Wood Species: Walnut, American Black

Scientific Name: Juglans nigra

Trade Name: Black Walnut

Family Name: Hickory

Common Names: Walnut, American Black walnut, Eastern black walnut

Regions of Distribution: Eastern USA and Hawaii.

Countries of Distribution: USA

Appearance

Color: Heartwood ranges from a deep, rich dark brown to a purplish black. Sapwood is nearly white to
tan. Difference between heartwood and sapwood color is great; some flooring manufacturers steam lumber to bleed the darker heartwood color into the sapwood, resulting in a more uniform color.

GRAIN: Mostly straight and open, some also have curly/ burly grain. Pore pattern is that of a hickory but the size of pores are smaller

Variations within species and grade: lower grades have many more color variations, especially when not steamed prior to kiln-dying. Higher grades keep color uniform.

Properties

Hardness/Janka: 1010 (22% softer than Northern red oak)

Dimensional stability: Average (7.8; 9% more stable than Northern red oak).

Origin: North America.

Availability: Moderately Available

Average and maximum lifespan: 150 years to max 250 years.

Workability

Sawing/Machining: Excellent machining qualities

Sanding: Satisfactory with proper technique and sequence.

Nailing: No known problems

Finishing: No known finishing problems.

Common Uses:
Dye to highlight material in inlays and borders and designs. Juglone (5-hydroxy-1,4-naphthoquinone), plumbagin (yellow quinone pigments), and tannin. Food, linoleic acid (27.80—33.34g/100g dry kernel, oleic acid (14.52—24.40), palmitic acid (1.61—2.15), stearic acid (1.07—1.69), abrasive cleaning, cosmetics, and oil well drilling and water filtration, furniture, flooring, and rifle stocks, ink, wood stains. Also used for Landscaping in lawns and parks.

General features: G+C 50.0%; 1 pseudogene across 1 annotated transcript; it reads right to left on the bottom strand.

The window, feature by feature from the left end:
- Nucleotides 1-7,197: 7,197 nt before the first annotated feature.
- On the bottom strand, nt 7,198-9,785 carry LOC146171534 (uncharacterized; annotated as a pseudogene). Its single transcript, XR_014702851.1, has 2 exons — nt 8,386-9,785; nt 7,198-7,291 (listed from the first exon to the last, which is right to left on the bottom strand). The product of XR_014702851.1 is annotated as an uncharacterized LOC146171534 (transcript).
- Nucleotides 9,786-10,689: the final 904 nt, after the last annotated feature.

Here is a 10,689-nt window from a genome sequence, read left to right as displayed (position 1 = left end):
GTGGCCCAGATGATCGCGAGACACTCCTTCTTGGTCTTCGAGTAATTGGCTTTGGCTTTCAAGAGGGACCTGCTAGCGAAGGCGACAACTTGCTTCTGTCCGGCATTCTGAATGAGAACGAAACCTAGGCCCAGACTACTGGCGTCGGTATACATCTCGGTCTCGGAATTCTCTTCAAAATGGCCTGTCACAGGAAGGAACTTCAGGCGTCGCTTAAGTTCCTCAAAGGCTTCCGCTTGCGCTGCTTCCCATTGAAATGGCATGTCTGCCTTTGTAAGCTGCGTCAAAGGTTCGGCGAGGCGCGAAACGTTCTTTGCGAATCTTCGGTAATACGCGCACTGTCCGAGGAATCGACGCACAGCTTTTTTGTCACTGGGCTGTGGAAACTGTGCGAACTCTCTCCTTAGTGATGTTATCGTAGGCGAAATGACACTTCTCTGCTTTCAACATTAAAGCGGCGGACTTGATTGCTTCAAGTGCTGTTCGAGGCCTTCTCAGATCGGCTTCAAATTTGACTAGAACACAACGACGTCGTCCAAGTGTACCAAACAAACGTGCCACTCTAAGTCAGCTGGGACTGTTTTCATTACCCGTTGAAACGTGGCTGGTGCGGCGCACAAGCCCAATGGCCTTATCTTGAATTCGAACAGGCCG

Detailed Description

Plant habit and life style:
American Black walnut tree grows to 50-120' tall and 50-75' wide, with a rounded shape. A quite large deciduous tree with an oval, open crown. Moderate Growth rate.

Stems: Long thick stems carrying many heavy leaves. Twigs with distal edge of leaf scar (where the leaf falls off the branch) notched. Plith, light brown.

Buds: Downy, terminal buds, approximately 0.33" long.

Leaves: Leaves are chartreuse, yellow-green, have a notch at the base of leaflets and usually are prone to fall off prematurely due to disease. Leaves are fragrant and made up of 2-5" leaflets. Combining to make one to two foot leaves. Scales scattered over veins and blade.

Flowers: Black walnuts are monoecious. Bloom in April, May.  The male flowers are catkins (cylindrical flower cluster with little or no pedals) and the female flowers are small clusters. Female flowers are up to 8-flowered spikes. Not ornamentally important. Both appear at different times during the spring. Wind pollinate tree needs more than one to pollinate correctly.

Fruits: A hard yellow fruit that hardens and turns into a walnut. They ripen in September and October. Fruit turns green and splits showing the Nut. Nuts cause plants below not to grow due to the toxicity.
Habitat: J. nigra prefers warm, fertile, lowlands with a high water table. High drain soil. No weeds or other plants around.

Special Diagnostic Characters: Secretes poison into the soil which can kill other plants upon absorption. Trees reproduce after 12-15 years. Pests that may affect black walnut are black walnut caterpillar, tent caterpillars, webworms, scale, mites, bud borers, curculios, ambrosia beetle, a certain type of maggot, and casebearers. Diseases include walnut anthracnose, blight, root rot, cankers, and leaf spot. Soil should have a Minimum pH: 6.1  and a Maximum pH: 6.5. Full sun is highly recommended. Prune the tree at 3 years of age. Plant during a weaning moon.  Doesn't do well sharing nutrients with weeds or other plant life. Juglone is the toxin secreted by he trees roots into the soil that kills other plant life. Typically found at an altitude of 0 to 1,113 meters (0 to 3,652 feet). Cold Hardiness: 4a, 4b, 5a, 5b, 6a, 6b, 7a, 7b, 8a, 8b, 9a, 9b.

 
Oakland Wood Floors